What could this smiling dolphin and yawning bat possibly have in common? It’s not just that both of them are mammals. Both of them also use ultrasound to find things in the dark.
What Is Ultrasound?
Ultrasound is sound that has a wave frequency higher than the human ear can detect. It includes all sound with wave frequencies higher than 20,000 waves per second, or 20,000 hertz (Hz). Although we can’t hear ultrasound, it is very useful to humans and some other animals. Uses of ultrasound include echolocation, sonar, and ultrasonography.
Animals such as bats and dolphins send out ultrasound waves and use their echoes, or reflected waves, to identify the locations of objects they cannot see. This is called echolocation. Animals use echolocation to find prey and avoid running into objects in the dark. You can see in the Figure below how a bat uses echolocation to find insect prey.
Sonar uses ultrasound in a way that is similar to echolocation. Sonar stands for sound navigation and ranging. It is used to locate underwater objects such as submarines. That’s how the ship pictured in the Figure below is using it. A sonar device is both a sender and a receiver. It sends out ultrasound waves and detects the waves after they reflect from underwater objects.
The distance to underwater objects can be calculated from the known speed of sound in water and the time it takes for the sound waves to travel to the object. The equation for distance traveled when speed and time are known is:
- Distance = Speed × Time
Consider the ship and submarine pictured in the Figure above. If an ultrasound wave travels from the ship to the submarine and back again in 2 seconds, what is the distance from the ship to the submarine? The sound wave travels from the ship to the submarine in just 1 second, or half the time it takes to make the round trip. The speed of sound waves through ocean water is 1437 m/s. Therefore, the distance from the ship to the submarine is:
- Distance = 1437 m/s × 1 s = 1437 m
Q: Now assume that the sonar device on the ship sends an ultrasound wave to the bottom of the water. If the sound wave is reflected back to the device in 4 seconds, how deep is the water?
A: The time it takes the wave to reach the bottom is 2 seconds. So the distance from the ship to the bottom of the water is:
- Distance = 1437 m/s × 2 s = 2874 m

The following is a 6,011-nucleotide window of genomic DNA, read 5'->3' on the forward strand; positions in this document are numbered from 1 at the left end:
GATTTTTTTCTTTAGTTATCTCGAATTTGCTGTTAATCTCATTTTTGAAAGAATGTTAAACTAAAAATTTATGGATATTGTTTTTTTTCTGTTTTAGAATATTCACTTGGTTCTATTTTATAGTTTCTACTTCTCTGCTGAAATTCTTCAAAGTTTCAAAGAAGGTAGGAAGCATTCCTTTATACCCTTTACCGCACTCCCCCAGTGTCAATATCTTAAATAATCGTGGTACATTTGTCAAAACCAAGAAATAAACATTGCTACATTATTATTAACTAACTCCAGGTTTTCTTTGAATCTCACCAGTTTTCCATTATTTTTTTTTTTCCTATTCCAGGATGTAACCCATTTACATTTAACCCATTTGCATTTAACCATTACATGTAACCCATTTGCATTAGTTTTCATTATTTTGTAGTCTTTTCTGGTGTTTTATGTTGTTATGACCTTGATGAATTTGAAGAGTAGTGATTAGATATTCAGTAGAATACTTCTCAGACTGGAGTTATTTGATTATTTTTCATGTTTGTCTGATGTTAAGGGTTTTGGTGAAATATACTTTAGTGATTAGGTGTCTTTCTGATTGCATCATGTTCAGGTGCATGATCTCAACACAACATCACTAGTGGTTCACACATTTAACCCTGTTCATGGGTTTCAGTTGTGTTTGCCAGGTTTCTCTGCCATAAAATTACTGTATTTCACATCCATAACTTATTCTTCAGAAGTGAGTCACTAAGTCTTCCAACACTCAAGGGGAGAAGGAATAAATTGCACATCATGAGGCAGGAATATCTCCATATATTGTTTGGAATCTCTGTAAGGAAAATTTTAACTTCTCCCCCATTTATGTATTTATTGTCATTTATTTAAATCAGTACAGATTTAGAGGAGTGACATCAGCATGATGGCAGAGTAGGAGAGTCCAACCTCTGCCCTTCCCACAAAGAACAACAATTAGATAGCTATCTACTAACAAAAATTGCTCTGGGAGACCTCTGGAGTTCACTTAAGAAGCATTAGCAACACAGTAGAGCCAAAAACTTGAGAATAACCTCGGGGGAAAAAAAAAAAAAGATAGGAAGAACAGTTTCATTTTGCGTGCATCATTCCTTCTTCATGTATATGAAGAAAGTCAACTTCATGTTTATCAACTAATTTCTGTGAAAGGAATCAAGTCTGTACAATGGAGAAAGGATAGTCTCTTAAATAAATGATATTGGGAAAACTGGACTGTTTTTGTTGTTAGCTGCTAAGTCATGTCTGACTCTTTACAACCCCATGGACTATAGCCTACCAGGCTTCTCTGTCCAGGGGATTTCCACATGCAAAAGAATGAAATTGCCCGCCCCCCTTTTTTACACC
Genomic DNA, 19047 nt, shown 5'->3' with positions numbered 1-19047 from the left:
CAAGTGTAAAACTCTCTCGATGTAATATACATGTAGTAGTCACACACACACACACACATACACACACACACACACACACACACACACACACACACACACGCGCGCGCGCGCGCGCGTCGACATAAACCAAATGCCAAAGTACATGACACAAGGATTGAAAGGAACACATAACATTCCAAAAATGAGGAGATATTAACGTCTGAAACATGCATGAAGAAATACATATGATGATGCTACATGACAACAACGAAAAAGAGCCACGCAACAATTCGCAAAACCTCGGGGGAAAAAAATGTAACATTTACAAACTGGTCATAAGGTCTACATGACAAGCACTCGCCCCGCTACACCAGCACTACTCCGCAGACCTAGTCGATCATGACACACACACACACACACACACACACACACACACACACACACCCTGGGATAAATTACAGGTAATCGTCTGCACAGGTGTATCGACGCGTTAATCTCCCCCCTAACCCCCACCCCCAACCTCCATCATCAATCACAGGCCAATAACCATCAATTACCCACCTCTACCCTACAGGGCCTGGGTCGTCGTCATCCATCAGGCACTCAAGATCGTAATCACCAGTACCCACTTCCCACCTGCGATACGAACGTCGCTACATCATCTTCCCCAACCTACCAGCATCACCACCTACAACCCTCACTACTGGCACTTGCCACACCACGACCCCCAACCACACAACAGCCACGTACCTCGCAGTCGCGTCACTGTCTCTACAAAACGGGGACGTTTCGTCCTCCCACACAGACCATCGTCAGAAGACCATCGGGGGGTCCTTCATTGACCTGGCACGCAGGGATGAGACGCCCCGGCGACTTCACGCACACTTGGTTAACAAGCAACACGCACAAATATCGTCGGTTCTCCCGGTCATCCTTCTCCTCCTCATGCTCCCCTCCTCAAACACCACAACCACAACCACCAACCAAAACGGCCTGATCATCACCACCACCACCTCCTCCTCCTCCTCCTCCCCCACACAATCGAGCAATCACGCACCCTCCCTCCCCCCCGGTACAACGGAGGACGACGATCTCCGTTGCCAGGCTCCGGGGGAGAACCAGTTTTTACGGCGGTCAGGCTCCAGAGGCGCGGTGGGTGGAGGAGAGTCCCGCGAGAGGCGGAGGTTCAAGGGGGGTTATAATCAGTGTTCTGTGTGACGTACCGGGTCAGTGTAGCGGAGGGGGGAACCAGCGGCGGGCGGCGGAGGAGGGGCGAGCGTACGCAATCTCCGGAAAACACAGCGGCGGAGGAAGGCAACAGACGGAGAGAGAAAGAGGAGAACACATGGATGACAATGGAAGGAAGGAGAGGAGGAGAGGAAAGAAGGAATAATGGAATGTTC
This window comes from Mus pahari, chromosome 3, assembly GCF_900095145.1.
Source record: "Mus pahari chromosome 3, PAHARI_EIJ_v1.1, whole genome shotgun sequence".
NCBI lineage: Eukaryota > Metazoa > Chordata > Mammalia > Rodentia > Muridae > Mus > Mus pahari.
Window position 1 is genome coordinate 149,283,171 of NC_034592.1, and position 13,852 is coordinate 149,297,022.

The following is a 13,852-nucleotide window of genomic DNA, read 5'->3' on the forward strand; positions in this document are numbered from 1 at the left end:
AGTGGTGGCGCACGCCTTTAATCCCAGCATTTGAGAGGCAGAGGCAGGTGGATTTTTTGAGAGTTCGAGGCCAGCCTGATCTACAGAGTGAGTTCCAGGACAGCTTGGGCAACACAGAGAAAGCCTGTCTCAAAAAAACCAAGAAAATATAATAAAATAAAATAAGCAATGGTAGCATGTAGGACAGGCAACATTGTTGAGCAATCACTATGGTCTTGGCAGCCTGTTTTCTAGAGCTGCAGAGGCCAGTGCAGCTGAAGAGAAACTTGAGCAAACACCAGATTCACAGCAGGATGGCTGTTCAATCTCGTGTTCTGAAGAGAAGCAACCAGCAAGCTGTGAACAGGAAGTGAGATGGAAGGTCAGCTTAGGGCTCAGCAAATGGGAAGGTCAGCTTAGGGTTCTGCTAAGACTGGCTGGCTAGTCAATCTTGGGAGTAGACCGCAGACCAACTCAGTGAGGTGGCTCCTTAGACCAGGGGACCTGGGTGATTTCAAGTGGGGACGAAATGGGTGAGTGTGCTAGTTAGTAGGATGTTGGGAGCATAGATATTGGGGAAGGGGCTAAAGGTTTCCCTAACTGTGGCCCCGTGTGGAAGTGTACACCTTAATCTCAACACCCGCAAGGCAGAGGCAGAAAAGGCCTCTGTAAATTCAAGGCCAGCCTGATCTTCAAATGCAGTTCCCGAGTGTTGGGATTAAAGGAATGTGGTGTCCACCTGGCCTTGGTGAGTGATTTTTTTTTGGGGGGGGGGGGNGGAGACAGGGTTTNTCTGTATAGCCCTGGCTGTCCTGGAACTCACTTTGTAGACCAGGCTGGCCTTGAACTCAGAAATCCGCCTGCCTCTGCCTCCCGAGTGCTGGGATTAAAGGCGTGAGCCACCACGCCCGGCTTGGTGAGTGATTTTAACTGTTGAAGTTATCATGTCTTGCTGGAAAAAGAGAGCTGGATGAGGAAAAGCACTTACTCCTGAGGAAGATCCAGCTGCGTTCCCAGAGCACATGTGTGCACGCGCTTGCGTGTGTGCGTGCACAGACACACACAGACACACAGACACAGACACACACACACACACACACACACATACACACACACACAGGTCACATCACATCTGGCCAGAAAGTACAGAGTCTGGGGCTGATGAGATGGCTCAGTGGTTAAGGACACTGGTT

Use the PLIX Interactive below to simulate how echolocation can be used to map the seafloor:
Another use of ultrasound is to “see” inside the human body. This use of ultrasound is called ultrasonography. Harmless ultrasound waves are sent inside the body, and the reflected waves are used to create an image on a screen. This technology is used to examine internal organs and unborn babies without risk to the patient. You can see a doctor using ultrasound in the Figure below.
- Ultrasound is sound that has a wave frequency higher than the human ear can detect. It includes all sounds with wave frequencies higher than 20,000 waves per second, or 20,000 hertz (Hz).
- Animals such as bats and dolphins send out ultrasound waves and use their echoes to identify the locations of objects they cannot see. This is called echolocation.
- Sonar stands for sound navigation and ranging. It is used to locate underwater objects such as submarines.
- Ultrasonography is the use of reflected ultrasound waves to “see” inside the body.
- Define ultrasound.
- Explain how animals use echolocation to find things in the dark.
- What does sonar stand for? How is it used to locate underwater objects?
- A sonar device on a ship sends ultrasound waves under the water to locate a sunken ship. It takes the ultrasound wave 0.6 seconds to travel from the device to the sunken ship and back again. How far below the surface is the sunken ship?
- How is ultrasonography like sonar?
Study Guide: Waves Study Guide
Real World Application: Shipwreck!, Echolocation
PLIX: Play, Learn, Interact, eXplore: Seafloor: Sonar Boats